Opponents of affirmative action point to stigma as a reason for dismantling the policy, but a new study says that just isn't true.
People who are against the policy argue that minorities who benefit from it could doubt their own credentials or feel the burden of being treated as if they're employed or enrolled only because of race?not because they earned it.
But when researchers surveyed 610 students at seven public law schools, they discovered that minorities at affirmative action schools feel just as good about their qualifications and about how others treat them as minorities at non-affirmative-action schools do.
Law Professor Angela Onwuachi-Willig says, "Anti-affirmative-action activists bring forth lots of arguments against the program, but stigma gets a lot of play because high-profile individuals like Supreme Court Justice Clarence Thomas make the argument. Well-meaning people who value diversity can be influenced by the argument if they buy the idea that affirmative action hurts the people it was designed to help. Our study suggests it doesn't, and we think it's important to share this evidence so people can use it to continue to support diversity in education.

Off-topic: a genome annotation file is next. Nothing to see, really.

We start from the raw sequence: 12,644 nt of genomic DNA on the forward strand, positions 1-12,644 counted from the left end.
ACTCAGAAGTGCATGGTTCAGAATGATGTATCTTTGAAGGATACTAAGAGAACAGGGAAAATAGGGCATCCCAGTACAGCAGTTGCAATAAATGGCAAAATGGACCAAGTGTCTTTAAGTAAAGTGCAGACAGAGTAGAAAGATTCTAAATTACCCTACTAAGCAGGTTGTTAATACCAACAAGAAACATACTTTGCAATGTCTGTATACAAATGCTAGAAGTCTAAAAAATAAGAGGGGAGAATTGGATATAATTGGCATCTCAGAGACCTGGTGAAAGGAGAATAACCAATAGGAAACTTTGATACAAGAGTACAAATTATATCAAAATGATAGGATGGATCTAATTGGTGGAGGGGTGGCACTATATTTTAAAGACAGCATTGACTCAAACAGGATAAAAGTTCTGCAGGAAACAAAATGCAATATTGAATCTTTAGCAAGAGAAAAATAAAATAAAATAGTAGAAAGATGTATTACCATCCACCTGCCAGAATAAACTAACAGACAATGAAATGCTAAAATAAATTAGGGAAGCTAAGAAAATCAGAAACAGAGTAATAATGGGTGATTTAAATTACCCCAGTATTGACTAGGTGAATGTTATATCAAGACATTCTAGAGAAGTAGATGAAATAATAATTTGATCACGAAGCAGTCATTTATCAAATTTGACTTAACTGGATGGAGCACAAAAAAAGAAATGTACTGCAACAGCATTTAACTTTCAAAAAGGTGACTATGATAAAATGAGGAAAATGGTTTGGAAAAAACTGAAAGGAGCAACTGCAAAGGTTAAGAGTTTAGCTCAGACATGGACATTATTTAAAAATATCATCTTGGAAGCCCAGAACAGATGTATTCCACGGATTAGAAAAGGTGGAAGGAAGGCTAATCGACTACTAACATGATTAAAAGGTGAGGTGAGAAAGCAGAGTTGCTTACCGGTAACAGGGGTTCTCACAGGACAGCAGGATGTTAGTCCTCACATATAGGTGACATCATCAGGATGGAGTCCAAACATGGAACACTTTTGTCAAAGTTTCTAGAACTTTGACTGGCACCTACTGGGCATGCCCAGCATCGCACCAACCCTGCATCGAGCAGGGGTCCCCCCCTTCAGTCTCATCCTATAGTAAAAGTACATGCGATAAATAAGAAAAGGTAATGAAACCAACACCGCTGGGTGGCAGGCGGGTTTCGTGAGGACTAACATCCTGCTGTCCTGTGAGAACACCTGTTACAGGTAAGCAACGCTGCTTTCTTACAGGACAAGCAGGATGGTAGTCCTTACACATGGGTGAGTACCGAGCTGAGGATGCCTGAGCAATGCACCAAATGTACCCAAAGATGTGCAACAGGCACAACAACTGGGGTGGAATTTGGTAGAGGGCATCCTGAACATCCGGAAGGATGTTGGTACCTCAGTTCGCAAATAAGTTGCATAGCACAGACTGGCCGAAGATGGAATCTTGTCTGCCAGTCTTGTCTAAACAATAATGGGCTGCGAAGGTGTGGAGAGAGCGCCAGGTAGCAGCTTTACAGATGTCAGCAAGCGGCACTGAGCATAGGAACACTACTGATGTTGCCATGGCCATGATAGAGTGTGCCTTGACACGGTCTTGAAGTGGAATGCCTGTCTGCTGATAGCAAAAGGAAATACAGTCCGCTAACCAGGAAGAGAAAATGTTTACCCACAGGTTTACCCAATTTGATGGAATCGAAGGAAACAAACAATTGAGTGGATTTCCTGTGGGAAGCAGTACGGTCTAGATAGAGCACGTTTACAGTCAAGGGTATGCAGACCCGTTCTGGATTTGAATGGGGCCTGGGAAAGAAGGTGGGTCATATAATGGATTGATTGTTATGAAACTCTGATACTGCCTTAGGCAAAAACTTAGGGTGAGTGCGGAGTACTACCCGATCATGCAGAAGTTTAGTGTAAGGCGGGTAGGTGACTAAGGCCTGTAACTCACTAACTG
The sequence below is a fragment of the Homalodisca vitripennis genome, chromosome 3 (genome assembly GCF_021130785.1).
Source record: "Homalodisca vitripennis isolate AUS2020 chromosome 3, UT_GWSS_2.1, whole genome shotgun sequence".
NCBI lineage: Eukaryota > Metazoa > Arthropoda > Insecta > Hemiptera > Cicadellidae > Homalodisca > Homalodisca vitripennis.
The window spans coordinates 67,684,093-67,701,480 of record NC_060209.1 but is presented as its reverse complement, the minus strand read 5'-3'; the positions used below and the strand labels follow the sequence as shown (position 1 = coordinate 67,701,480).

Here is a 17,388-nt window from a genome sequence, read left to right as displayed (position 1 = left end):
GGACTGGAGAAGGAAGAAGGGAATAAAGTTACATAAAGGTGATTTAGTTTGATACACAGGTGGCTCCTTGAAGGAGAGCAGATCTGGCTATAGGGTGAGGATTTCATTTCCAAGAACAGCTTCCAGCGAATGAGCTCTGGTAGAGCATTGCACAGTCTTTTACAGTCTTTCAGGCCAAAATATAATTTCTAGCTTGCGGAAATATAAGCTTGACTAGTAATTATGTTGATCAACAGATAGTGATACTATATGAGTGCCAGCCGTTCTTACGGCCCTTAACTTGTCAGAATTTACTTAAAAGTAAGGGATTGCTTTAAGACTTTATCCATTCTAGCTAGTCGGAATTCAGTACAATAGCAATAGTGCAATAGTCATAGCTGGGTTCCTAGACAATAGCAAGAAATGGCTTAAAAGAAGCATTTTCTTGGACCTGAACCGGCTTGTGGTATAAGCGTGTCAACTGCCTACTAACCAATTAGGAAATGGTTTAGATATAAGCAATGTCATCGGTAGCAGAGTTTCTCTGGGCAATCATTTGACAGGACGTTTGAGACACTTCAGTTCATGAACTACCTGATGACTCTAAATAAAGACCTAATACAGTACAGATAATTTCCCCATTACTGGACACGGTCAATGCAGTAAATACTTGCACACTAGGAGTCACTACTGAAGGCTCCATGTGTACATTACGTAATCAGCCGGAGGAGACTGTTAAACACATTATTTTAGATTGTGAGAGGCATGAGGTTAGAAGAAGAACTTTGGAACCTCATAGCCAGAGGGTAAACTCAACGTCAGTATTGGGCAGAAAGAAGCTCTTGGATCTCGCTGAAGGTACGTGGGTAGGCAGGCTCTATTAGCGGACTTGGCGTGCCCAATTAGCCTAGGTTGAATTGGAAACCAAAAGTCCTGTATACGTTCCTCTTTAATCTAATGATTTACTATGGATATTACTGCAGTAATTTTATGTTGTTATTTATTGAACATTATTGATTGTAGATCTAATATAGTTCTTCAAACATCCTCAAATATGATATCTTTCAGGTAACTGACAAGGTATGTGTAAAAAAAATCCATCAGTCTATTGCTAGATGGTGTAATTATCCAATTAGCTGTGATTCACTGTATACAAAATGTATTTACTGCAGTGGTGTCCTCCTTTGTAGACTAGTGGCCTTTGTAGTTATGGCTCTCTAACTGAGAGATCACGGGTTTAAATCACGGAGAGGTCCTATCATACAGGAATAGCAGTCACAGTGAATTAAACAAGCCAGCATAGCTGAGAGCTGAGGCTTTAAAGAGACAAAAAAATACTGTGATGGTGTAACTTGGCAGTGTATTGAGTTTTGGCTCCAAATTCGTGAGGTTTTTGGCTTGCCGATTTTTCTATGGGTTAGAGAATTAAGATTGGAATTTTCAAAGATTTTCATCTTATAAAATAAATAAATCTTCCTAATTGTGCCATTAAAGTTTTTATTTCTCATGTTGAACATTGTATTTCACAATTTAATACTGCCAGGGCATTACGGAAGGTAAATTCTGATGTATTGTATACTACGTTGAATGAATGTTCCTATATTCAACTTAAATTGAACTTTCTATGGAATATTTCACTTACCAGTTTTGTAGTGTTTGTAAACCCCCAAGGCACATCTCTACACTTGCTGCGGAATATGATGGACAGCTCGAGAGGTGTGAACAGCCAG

"We felt it was important to collect something more systematic and think about how the average person experiences the policy, instead of just one individual. We can't rule out the possibility of one person feeling stigmatized by affirmative action, but that's not what most people experience."
Art credit: freeimages.co.uk
The past can tell us what is happening today?(and who knows what extraordinary things may happen in the future)? In order to figure all this out, it helps to have the right interpreter!
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